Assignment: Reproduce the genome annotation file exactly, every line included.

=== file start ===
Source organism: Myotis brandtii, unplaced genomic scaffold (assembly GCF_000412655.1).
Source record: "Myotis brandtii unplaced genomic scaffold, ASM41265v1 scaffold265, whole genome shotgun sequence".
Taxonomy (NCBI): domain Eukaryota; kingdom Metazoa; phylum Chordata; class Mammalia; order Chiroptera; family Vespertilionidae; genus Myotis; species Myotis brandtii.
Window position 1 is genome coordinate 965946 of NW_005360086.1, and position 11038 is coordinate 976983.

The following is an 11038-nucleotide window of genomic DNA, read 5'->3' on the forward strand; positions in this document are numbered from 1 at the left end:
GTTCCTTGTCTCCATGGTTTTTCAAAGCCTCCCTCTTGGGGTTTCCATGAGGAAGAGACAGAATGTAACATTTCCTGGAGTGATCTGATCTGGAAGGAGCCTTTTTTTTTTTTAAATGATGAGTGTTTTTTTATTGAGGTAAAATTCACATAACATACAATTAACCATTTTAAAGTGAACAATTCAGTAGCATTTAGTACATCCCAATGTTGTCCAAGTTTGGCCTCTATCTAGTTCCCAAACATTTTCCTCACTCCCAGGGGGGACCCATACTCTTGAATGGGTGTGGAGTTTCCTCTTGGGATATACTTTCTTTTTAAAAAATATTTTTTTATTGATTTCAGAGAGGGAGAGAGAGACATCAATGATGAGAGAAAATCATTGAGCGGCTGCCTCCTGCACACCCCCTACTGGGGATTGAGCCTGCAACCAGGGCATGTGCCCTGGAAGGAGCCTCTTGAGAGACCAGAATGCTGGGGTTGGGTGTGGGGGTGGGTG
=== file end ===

Source organism: Myotis brandtii, unplaced genomic scaffold (assembly GCF_000412655.1).
Source record: "Myotis brandtii unplaced genomic scaffold, ASM41265v1 scaffold265, whole genome shotgun sequence".
Taxonomy (NCBI): domain Eukaryota; kingdom Metazoa; phylum Chordata; class Mammalia; order Chiroptera; family Vespertilionidae; genus Myotis; species Myotis brandtii.
Window position 1 is genome coordinate 965946 of NW_005360086.1, and position 11038 is coordinate 976983.

The following is an 11038-nucleotide window of genomic DNA, read 5'->3' on the forward strand; positions in this document are numbered from 1 at the left end:
GTTCCTTGTCTCCATGGTTTTTCAAAGCCTCCCTCTTGGGGTTTCCATGAGGAAGAGACAGAATGTAACATTTCCTGGAGTGATCTGATCTGGAAGGAGCCTTTTTTTTTTTTAAATGATGAGTGTTTTTTTATTGAGGTAAAATTCACATAACATACAATTAACCATTTTAAAGTGAACAATTCAGTAGCATTTAGTACATCCCAATGTTGTCCAAGTTTGGCCTCTATCTAGTTCCCAAACATTTTCCTCACTCCCAGGGGGGACCCATACTCTTGAATGGGTGTGGAGTTTCCTCTTGGGATATACTTTCTTTTTAAAAAATATTTTTTTATTGATTTCAGAGAGGGAGAGAGAGACATCAATGATGAGAGAAAATCATTGAGCGGCTGCCTCCTGCACACCCCCTACTGGGGATTGAGCCTGCAACCAGGGCATGTGCCCTGGAAGGAGCCTCTTGAGAGACCAGAATGCTGGGGTTGGGTGTGGGGGTGGGTG